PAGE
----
[31] Encyclopaedia Americana, title "Mysteries," vol. ix., p. 118.

[32] Deut. xviii. 10.

[33] Livy, iv., c. 22.

[34] 1 Sam. xxviii. 19.

[35] Eccles. xlvi.

[36] Lib. v., c. 92.

[37] Isaiah xxix. 4; also viii. 19.

[38] Alcestis, 1127.

[39] Oedipus, Act iii., 530.

[40] See Rufinius, i., 155.

[41] Phars., vi., 670. This writer proposes hereafter to publish an essay on the intercourse between the living and the dead, as connected with natural magic, even to the present day.

[42] Lib. i., El. ii., 45.

[43] Heeren. Politics Anc. Greece; Am. Ed., p. 68. See also page following.

[44] Rees' Cyclop. vol. vii. voc. "Chaldean Philosophy."

[45] Daniel ii.

[46] The true God, JAH, was God over the false deities, Baalim.

[47] Daniel v. 6, 7.

[48] Acts vii. 23.

[49] Disq. Hist. de variis modis occvlte scribendi, Helmstadt. MDccxxxvii. pp. 23-26. "Illud memorandum, quod Kabbalistarum antiquiores etiam ex figura quatuor linearum, quae inuicem sese intersecant, & in medio quadratum efficiunt, occultum scripturae genus excogitarint sequentem in modum. In singulis sectionibus tres collocant litteras a dextra ad sinistram. Quando igitur primam extribus intelligunt, figuram sectionis istuis, in qua reperitur, cum vno puncto scribunt; si alteram, eandam figuram cum duobus punctis; si tertiam, rursus eandem cum tribus punctis."

[50] "Illorum philosophia sublimis, quam Kabbalam vocant, diuersas sub se complectitur species, quarum quaedam huc pertinent. In famossissimo illo libello magico Rasiel, quem Kabbalistae in magna veneratione habent, tria imprimis secreta alphabeta leguntur, quae a communi Ebraicarum litterarum forma & ductu in multis abeunt. Primum vocatur scriptura coelestis; alterum scriptura angelorum sive regum; & tertium scriptura transitus fluvii.—Disq. Hist. &c., ibidem.

[51] Herm. Von der Hardt, celeberrimus aetatis nostrae philologus, duorum etiam singularium alphabetorum meminit, quibus Judaei in amuletis suis conficiendis utuntur. Primum est, si proxima semper pro proecedente substituitur littera, nimirum [Hebrew: B] pro [Hebrew: '], [Hebrew: G] pro [Hebrew: B] & sic porro. Hoctegere dicuntur confessionem suam de vno vero Deo, quam quotidie mane & circa vesperam recitant, & de qua sibi persuadent, quod effica cissimum contra idololatriam proesidium sit, quo quasi proemuniantur, ne a veritate ad falsam religionem desciscant. Alterum alphabetum occultum in eo consistit, quod ordine elementorum in uerso vltimam litteram [Hebrew: T] cum prima [Hebrew: '], & hanc cum illa vicissim permutent, & sic etiam reliquas: quam inversionem [Hebrew: 'TBSH] dicere moris est. Ex hoc maiusculis litteris in nobilioribus amuletis conspicuum symbolum [Hebrew: MTSPTS] conficiunt, quod nihil iterum aliud, quam nomen Dei [Hebrew: YHWH]. HIERONYMUS, non incelebris primae ecclesiae pater contendit (hereinafter quoted) prophetam Jeremiam hoc scribendi genere vsum fuisse, &, ne regem Babyloniae adversus Ebraeos irritaret, pro rege [Hebrew: BBL] dixisse [Hebrew: SHSHK]. Quin etiam sunt inter Judaeos, qui verba illa apud Danielem [Hebrew: MN' MN' TQL WPRSYN], quae super caenam regis Belsazaris e pariete per miraculum ad stuporem omnium prodibant, eodem modo scripta fuisse, atque iccirco hanc artificiosam litterarum transpositionem a Deo ipso primam originem suam trahere existimant. Sed incerta hoec & transeunda.

[52] Tom. iv. Oper. comment. in Jerem. cxxv., 26, p. 286, edit. Coloniens. de an. 1616.

[53] See Conf. Lud. Henr. Hillerus, in praefat. mysterii artis stenographicae nouissimi Vlmae an. 1682 editi.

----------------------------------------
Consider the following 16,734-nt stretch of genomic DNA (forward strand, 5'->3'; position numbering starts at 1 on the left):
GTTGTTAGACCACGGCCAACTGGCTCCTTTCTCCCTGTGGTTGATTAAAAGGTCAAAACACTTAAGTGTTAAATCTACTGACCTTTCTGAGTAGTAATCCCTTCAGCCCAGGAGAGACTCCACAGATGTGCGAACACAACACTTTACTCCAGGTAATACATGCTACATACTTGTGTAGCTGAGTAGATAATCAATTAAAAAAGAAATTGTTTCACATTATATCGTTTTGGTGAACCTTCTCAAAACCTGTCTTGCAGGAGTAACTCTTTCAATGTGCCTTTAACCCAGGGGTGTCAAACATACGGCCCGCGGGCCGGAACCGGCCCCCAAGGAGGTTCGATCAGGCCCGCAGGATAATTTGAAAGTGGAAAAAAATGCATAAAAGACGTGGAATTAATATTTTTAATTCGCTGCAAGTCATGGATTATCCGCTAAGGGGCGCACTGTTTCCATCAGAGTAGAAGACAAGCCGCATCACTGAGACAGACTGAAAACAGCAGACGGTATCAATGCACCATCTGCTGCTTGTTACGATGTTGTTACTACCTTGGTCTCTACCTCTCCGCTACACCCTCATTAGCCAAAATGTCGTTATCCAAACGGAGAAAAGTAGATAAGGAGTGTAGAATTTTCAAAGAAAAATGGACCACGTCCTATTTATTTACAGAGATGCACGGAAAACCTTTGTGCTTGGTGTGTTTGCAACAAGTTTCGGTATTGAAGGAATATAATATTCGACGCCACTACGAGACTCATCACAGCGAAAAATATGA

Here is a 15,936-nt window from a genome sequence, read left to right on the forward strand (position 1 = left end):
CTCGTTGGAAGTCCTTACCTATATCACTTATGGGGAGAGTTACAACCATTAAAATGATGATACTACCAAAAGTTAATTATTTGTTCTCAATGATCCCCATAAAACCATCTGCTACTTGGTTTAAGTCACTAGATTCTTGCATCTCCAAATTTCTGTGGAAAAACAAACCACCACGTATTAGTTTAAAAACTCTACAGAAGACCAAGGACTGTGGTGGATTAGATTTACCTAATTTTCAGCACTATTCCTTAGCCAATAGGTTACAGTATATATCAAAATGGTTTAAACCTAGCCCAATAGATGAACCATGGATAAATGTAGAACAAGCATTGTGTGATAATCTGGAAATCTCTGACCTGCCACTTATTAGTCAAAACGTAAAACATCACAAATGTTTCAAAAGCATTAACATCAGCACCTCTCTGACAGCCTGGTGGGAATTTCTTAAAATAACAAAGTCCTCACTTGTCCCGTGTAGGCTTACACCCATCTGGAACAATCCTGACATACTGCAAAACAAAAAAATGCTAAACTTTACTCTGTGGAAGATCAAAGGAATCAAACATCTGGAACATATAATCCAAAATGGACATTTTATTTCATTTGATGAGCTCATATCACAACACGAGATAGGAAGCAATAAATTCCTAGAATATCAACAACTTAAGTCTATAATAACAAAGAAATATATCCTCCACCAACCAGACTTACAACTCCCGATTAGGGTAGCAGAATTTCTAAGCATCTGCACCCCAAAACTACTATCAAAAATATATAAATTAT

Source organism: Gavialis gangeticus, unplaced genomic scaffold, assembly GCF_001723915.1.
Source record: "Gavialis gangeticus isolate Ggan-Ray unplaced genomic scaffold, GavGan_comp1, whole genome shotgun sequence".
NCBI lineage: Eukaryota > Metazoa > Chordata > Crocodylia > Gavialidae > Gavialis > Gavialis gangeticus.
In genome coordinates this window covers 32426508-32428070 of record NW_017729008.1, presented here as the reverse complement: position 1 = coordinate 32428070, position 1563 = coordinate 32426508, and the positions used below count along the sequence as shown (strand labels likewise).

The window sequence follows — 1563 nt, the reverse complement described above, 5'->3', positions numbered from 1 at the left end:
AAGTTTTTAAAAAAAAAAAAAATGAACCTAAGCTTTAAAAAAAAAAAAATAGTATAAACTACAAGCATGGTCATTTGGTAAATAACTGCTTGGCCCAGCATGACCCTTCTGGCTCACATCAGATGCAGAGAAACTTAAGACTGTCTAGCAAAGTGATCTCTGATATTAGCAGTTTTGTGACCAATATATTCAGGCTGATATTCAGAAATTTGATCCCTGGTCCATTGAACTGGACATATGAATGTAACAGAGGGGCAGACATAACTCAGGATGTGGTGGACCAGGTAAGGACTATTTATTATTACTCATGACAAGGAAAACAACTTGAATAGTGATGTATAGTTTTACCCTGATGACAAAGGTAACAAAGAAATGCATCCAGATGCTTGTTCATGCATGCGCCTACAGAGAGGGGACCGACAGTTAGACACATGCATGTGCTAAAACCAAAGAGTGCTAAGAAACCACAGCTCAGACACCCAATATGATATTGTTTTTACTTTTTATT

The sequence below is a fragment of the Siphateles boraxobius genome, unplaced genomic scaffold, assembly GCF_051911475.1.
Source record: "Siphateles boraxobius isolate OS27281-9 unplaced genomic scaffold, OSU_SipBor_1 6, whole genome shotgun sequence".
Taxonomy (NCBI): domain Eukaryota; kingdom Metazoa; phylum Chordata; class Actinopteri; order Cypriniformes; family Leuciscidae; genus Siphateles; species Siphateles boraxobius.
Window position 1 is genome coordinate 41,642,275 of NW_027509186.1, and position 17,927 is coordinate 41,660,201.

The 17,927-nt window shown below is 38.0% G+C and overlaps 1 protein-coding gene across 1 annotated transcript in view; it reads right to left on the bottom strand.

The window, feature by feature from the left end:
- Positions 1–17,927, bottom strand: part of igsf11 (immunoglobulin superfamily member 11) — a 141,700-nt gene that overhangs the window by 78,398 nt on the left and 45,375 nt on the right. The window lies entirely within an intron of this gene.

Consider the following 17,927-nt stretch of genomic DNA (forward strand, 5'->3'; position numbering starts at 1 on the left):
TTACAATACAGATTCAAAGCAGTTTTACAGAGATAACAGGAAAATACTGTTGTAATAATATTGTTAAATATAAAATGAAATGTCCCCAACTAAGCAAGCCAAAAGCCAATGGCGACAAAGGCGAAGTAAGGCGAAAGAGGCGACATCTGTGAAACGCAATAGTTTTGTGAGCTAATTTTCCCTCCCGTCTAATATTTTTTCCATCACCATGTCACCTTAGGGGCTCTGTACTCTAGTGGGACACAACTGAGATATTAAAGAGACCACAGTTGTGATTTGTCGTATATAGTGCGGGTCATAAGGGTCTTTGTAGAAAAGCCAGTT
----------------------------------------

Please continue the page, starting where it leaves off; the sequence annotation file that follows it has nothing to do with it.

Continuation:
[54] Breithaupt, Disq. Hist., p. 25, notis.

[55] 2 Chron. i. 12.

[56] Ezra vii. 1-6.

[57] Heb. ix. 4: and hereto agree Abarbanel on 1 Kings viii. 9, and R. Levi Ben Gersom.—Prideaux Conn. i. 297.

[58] Deut. xxxi. 26: Or, as others interpret it, "by the side of the ark." Mittzad. 1 Sam. vi. 8. 2 Kings xxii. 8. Prideaux i. 297.

[59] Prideaux i. 297.

[60] Vide Buxtorfii Synagogam. c. 14.

[61] 2 Maccabees ii.

[62] 2 Chron. xxxv. 3.

[63] Prideaux i. 303-'4. It were well to call to the reader's attention here, the remarkable subterranean discoveries made this year (1856), and still going on in Jerusalem, under the Austrian authorities there.

[64] Prideaux i. 285.

[65] Vol. i., Connex. pp. 383, 384.

[66] Isaiah xlv. 5-7.

[67] Prideaux, Con. i. 389.

[68] Page 25.

[69] Prideaux i. 338-'9.

[70] Plato in Alcibiade i. Stobases, p. 496. Clem. Alex. in Paedagogo i. p. 81.

[71] Prideaux Con. i. 395.

[72] Cicero de Divinatione, l. i. Philo Judaeus de spec. leg. Plutarch in Artaxerxe.

[73] Prideaux i. 404-'5.

[74] See page 21, antea.

[75] Heeren, Politics Anc. Greece, p. 292.

[76] Remains of Japheth, 136.

[77] A bad way to extirpate error. Education, reason, and piety will meet error openly.

[78] 2 Phil. ii. 9, 10.

[79] Matthew xv. 2, 3.

[80] Mark vii. 5-9.

[81] Coloss. ii. 8.

[82] 2 Thess. iii. 6, 7.

[83] Acts xx. 7, 8.

[84] John xx. 19.

[85] Neander, Gen. Hist. of Christ. Rel. &c., p. 98.

[86] Brev. Rom., p. 251. Lectio iij. infra Hebd. quartam Quadragesimae. "Audistis grande mysterium. Interroga hominem: Christianus es? Respondet tibi: non sum. Si paganus es, aut Judaeus? Si autem dixerit, non sum: adhuc quaeris ab eo, Catechumenus, an fidelis? Si responderet tibi, Catechumenus: inunctus est, nondum lotus. Sed unde inunctus? Quaere, et respondet. Quaere ab illo, in quem credat? Eo ipso quo Catechumenus est, dicit, In Christum. Ecce modo loquor et fidelibus et catechumenis. Quid dixi de sputo et luto? Quia verbum caro factum est; hoc catechumeni audiunt: sed non eis sufficit ad quod inuncti sunt: festinent ad lavacrum, si lumen inquirunt."

[87] Brev. Rom. p. 652. Festa Maji. Lectio viii. "Si ergo Nicodemus de illis multis erat qui crediderunt in nomine ejus, jam in isto Nicodemo attendamus, quare Jesus non se credebat eis. Respondit Jesus, et dixit ei: Amen, Amen dico tibi, nisi quis renatus fuerit denuo, non potest videre regnum Dei. Ipsis ergo se credit Jesus, qui nati fuerint denuo. Ecce illi crediderant in eum, et Jesus non se credebat eis. Tales sunt, omnes Catechumeni: ipsi jam credunt in nomine Christi, sed Jesus non se credit eis. Intendat et intelligat charitas vestra. Si dixerimus catechumeno: credis in Christum? Respondet, credo, et signat se cruce Christi: portat in fronte, et non erubescit de cruce Domini sui. Ecce credit in nomine ejus. Interrogemus cum: Manducas carnem filii hominis, et bibis sanguinem filii hominis? Nescit quid dicimus, quia Jesus non se credidit ei."

[88] 1 Corinth. iii. 1, 2.

[89] 1 Peter ii. 2.

[90] Hebrews v. 12-14.

[91] Hebrews vi. 1.

[92] Matt. x. 5, &c.

[93] John xviii. 36.

[94] Llorente, Hist. Span. Inq. London. 1827.

[95] Enc. Brit. xv. 674.

* * * * *

Corrections made to printed original.

p. 17. "Pharaoh, king of Egypt": 'Pharoah' in original. Also in Note 18.

p. 44. "more easily be employed": 'he' (for 'be') in original.

ibid. "the human mind is an emanation": 'humid' (for 'human') in original.

p. 49, diagram. Actual Hebrew letters in original. mem and tet are transposed, kaph and vav look just like resh. * = final forms.

p. 52, note "54". Footnote marker missing, inserted in what seems to me the most likely place.

p. 67. "kings should be subject to the laws": 'king' (ungrammatically) in original.

p. 72. "[Greek: episkopos] or bishop. [Greek: episkokos] in original.

p. 98. "All are bound to obey him implicitly": 'implicity' in original.

Note 20. "Christ. Breithaupt": 'Breithaurpt' in original. "MDccxxxvii": MD in apostrophus form in text. So also in note 49, where an apostrophus is put wrongly for the cc.

Notes 68, 74. The page numbers omitted in the original.

THE END